Page 143 - Catalogue 2015-2016
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351. The Age of Revolution in America
The causes of the American Revolution, the writing and the implementation of the Constitution,
and the War of 1812. Prerequisite: junior standing or permission of instructor. No S/U option.
(Humanities)

352. The United States in the Middle Period
America from 1815 to 1850, with emphasis on the growth and consequences of political and
economic stability. Prerequisite: junior standing or permission of instructor. No S/U option.
(Humanities)

353. Civil War and Reconstruction
America at war with itself. The causes of the war and the attempt to rebuild the Union.
Prerequisite: junior standing or permission of instructor. No S/U option. (Humanities)

354. U.S. Social History Since 1940
World War II as a turning point in civil rights, gender issues, class, foreign policy, and the
consumer revolution. This course also counts towards the GSS major. Prerequisite: junior
standing or permission of instructor. No S/U option. (Humanities)

356. African-Americans in U.S. History
Selected topics on the nature of the Black experience in America. Prerequisite: junior standing
or permission of instructor. Alternate years. No S/U option. (Humanities)

357. Seminar in American History
Examination of a particular theme or set of themes in American history. Topics vary from year
to year. Not offered every year. May be repeated for credit. No S/U option. (Humanities)

358. Work and Leisure in Modern America
Examines the relationship between Americans' working lives and their pursuit of leisure in the
transformation from the Industrial to the Post-Industrial Era (1880s-1980s). Topics will include
women's changing role in the workforce; the impact of popular and mass culture (such as film,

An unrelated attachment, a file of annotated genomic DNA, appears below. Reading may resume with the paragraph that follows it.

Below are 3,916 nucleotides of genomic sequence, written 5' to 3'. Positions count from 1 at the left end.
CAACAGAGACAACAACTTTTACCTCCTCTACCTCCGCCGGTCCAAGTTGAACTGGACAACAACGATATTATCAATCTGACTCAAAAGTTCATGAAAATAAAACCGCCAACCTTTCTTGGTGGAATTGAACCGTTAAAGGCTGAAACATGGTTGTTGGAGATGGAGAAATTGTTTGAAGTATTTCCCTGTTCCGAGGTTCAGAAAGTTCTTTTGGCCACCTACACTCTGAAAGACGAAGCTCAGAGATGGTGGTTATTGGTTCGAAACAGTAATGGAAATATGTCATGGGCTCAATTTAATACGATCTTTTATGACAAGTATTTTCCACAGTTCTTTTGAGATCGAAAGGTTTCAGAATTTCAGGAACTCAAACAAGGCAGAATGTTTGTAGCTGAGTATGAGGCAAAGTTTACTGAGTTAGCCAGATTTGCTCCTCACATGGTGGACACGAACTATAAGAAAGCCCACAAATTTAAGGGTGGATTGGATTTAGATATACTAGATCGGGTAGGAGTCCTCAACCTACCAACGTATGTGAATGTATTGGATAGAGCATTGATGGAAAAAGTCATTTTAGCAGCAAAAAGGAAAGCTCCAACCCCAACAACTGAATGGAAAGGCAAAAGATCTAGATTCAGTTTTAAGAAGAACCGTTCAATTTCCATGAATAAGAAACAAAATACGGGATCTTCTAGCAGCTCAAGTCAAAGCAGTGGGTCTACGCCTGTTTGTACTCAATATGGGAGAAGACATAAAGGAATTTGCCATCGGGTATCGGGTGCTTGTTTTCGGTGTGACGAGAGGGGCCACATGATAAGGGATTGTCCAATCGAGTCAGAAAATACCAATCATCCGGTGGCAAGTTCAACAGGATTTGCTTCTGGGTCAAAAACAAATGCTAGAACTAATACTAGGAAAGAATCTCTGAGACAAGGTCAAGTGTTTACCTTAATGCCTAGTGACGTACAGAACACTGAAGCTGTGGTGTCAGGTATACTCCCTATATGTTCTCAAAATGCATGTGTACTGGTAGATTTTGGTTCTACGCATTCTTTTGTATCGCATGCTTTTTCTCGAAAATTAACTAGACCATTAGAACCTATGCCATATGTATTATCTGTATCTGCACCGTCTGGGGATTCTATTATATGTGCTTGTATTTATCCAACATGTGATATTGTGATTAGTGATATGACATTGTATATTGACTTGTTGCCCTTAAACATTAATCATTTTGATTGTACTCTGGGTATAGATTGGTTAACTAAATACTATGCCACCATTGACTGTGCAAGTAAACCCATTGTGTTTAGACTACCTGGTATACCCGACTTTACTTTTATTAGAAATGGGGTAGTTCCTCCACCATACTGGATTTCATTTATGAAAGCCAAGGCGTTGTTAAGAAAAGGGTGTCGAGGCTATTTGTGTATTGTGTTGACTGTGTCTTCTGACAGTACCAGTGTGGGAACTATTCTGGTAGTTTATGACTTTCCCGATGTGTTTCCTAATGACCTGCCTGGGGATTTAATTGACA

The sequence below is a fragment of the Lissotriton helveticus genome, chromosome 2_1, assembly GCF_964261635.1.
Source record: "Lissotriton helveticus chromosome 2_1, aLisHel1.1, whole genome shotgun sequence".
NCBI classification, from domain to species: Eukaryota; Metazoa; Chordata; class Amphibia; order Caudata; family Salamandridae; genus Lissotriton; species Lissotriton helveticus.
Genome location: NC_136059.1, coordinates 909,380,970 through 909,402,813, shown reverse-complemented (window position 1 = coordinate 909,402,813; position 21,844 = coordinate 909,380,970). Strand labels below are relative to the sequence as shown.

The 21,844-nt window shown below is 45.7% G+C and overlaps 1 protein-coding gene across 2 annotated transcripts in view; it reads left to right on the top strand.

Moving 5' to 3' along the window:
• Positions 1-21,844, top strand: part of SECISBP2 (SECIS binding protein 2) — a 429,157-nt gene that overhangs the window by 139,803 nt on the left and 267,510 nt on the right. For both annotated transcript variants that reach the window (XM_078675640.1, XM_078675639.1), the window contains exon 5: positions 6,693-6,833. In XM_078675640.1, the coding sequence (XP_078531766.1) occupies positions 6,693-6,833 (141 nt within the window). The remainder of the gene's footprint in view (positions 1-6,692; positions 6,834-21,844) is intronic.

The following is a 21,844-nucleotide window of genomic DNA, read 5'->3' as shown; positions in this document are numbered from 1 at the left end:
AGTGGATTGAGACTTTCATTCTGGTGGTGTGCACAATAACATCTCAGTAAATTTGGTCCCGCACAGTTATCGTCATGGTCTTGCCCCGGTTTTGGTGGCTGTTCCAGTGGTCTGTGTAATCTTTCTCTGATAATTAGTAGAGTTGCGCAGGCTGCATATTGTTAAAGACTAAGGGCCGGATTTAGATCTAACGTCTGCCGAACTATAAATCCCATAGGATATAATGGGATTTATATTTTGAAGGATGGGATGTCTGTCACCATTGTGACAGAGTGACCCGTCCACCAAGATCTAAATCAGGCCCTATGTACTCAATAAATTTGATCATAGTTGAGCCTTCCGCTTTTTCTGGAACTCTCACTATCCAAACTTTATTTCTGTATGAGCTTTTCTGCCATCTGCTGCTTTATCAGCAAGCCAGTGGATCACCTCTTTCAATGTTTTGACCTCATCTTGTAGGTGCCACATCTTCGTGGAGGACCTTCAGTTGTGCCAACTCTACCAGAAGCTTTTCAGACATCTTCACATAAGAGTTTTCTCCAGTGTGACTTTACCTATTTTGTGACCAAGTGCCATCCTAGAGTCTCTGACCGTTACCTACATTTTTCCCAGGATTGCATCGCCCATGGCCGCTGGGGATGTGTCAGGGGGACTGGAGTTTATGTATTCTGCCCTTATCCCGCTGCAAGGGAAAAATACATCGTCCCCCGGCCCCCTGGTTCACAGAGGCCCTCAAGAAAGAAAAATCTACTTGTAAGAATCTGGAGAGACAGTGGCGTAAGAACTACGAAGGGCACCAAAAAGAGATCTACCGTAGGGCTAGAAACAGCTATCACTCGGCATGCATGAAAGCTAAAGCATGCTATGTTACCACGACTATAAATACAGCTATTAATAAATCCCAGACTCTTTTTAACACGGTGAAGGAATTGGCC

radio, and television) upon the separation of work and leisure; the decline of public culture and
the rise of privatized forms of leisure; the disappearance of industrial jobs in the emerging
service-information economy; and the rise of corporate cultures, such as Disney, in the global
context of the current economic revolution. We will explore how the forces of urbanization,
immigration, production and consumption, technological innovation, and class stratification,
contributed to the bifurcation of culture into "high" and "low" as well as engendering the
evolution of popular to commercial to mass culture. Offered every third year. This course also
counts towards the GSS major. Prerequisite: junior standing or permission of instructor. No S/U
option. (Humanities)

364. Documentary Imagination-Depression
Explores the relationship between historical truth and fiction through an examination of
documentaries made of Depression Era America. Through our examination of different types of
documentary expression (e.g., photography, ethnography, literature, film, and oral history),
students will learn to interpret these texts as historical sources. Students may experience first-
hand the stages of documentary production by conducting oral history interviews, which they
videotape and edit into a final documentary narrative. Offered every third year. Prerequisite:
junior standing or permission of instructor. No S/U option. (Humanities)

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